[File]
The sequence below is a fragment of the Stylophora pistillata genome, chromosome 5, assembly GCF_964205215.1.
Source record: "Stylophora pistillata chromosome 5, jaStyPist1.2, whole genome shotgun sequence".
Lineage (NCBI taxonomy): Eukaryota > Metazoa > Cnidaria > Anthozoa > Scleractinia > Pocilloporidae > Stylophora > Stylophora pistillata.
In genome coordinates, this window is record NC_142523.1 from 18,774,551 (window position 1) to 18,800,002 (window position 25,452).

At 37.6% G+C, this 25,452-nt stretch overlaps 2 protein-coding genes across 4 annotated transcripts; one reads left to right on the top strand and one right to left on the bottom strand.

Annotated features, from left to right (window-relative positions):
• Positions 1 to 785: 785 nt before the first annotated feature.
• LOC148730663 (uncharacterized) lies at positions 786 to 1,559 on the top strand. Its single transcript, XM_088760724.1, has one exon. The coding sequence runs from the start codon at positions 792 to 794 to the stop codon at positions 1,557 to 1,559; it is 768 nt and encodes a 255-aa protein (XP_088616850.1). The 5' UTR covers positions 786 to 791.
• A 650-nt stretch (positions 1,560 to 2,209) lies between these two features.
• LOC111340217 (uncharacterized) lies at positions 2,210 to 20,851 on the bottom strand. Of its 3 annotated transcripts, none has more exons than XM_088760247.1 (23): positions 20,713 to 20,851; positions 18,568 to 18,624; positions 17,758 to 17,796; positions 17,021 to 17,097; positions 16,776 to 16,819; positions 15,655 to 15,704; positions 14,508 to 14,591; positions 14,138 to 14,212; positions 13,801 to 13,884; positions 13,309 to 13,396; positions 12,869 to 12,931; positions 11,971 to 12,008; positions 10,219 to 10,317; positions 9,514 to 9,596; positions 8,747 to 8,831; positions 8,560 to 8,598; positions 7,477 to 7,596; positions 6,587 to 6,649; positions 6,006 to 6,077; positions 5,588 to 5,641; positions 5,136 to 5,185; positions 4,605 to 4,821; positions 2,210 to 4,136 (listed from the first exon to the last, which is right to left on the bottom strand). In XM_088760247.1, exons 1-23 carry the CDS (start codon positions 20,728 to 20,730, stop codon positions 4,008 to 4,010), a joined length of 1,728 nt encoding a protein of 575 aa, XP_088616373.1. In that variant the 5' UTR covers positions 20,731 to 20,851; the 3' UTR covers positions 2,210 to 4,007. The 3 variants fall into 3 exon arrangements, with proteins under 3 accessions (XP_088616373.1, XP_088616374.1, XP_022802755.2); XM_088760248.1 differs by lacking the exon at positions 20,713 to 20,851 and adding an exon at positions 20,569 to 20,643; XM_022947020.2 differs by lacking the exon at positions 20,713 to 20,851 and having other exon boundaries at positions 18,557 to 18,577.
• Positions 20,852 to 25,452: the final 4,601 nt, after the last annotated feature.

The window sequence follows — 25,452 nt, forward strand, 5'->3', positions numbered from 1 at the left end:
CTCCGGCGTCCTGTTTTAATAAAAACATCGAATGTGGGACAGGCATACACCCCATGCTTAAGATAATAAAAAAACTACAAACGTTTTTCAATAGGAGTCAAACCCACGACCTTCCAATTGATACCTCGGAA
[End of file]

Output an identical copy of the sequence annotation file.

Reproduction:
The sequence below is a fragment of the Stylophora pistillata genome, chromosome 5, assembly GCF_964205215.1.
Source record: "Stylophora pistillata chromosome 5, jaStyPist1.2, whole genome shotgun sequence".
Lineage (NCBI taxonomy): Eukaryota > Metazoa > Cnidaria > Anthozoa > Scleractinia > Pocilloporidae > Stylophora > Stylophora pistillata.
In genome coordinates, this window is record NC_142523.1 from 18,774,551 (window position 1) to 18,800,002 (window position 25,452).

At 37.6% G+C, this 25,452-nt stretch overlaps 2 protein-coding genes across 4 annotated transcripts; one reads left to right on the top strand and one right to left on the bottom strand.

Annotated features, from left to right (window-relative positions):
• Positions 1 to 785: 785 nt before the first annotated feature.
• LOC148730663 (uncharacterized) lies at positions 786 to 1,559 on the top strand. Its single transcript, XM_088760724.1, has one exon. The coding sequence runs from the start codon at positions 792 to 794 to the stop codon at positions 1,557 to 1,559; it is 768 nt and encodes a 255-aa protein (XP_088616850.1). The 5' UTR covers positions 786 to 791.
• A 650-nt stretch (positions 1,560 to 2,209) lies between these two features.
• LOC111340217 (uncharacterized) lies at positions 2,210 to 20,851 on the bottom strand. Of its 3 annotated transcripts, none has more exons than XM_088760247.1 (23): positions 20,713 to 20,851; positions 18,568 to 18,624; positions 17,758 to 17,796; positions 17,021 to 17,097; positions 16,776 to 16,819; positions 15,655 to 15,704; positions 14,508 to 14,591; positions 14,138 to 14,212; positions 13,801 to 13,884; positions 13,309 to 13,396; positions 12,869 to 12,931; positions 11,971 to 12,008; positions 10,219 to 10,317; positions 9,514 to 9,596; positions 8,747 to 8,831; positions 8,560 to 8,598; positions 7,477 to 7,596; positions 6,587 to 6,649; positions 6,006 to 6,077; positions 5,588 to 5,641; positions 5,136 to 5,185; positions 4,605 to 4,821; positions 2,210 to 4,136 (listed from the first exon to the last, which is right to left on the bottom strand). In XM_088760247.1, exons 1-23 carry the CDS (start codon positions 20,728 to 20,730, stop codon positions 4,008 to 4,010), a joined length of 1,728 nt encoding a protein of 575 aa, XP_088616373.1. In that variant the 5' UTR covers positions 20,731 to 20,851; the 3' UTR covers positions 2,210 to 4,007. The 3 variants fall into 3 exon arrangements, with proteins under 3 accessions (XP_088616373.1, XP_088616374.1, XP_022802755.2); XM_088760248.1 differs by lacking the exon at positions 20,713 to 20,851 and adding an exon at positions 20,569 to 20,643; XM_022947020.2 differs by lacking the exon at positions 20,713 to 20,851 and having other exon boundaries at positions 18,557 to 18,577.
• Positions 20,852 to 25,452: the final 4,601 nt, after the last annotated feature.

The window sequence follows — 25,452 nt, forward strand, 5'->3', positions numbered from 1 at the left end:
CTCCGGCGTCCTGTTTTAATAAAAACATCGAATGTGGGACAGGCATACACCCCATGCTTAAGATAATAAAAAAACTACAAACGTTTTTCAATAGGAGTCAAACCCACGACCTTCCAATTGATACCTCGGAA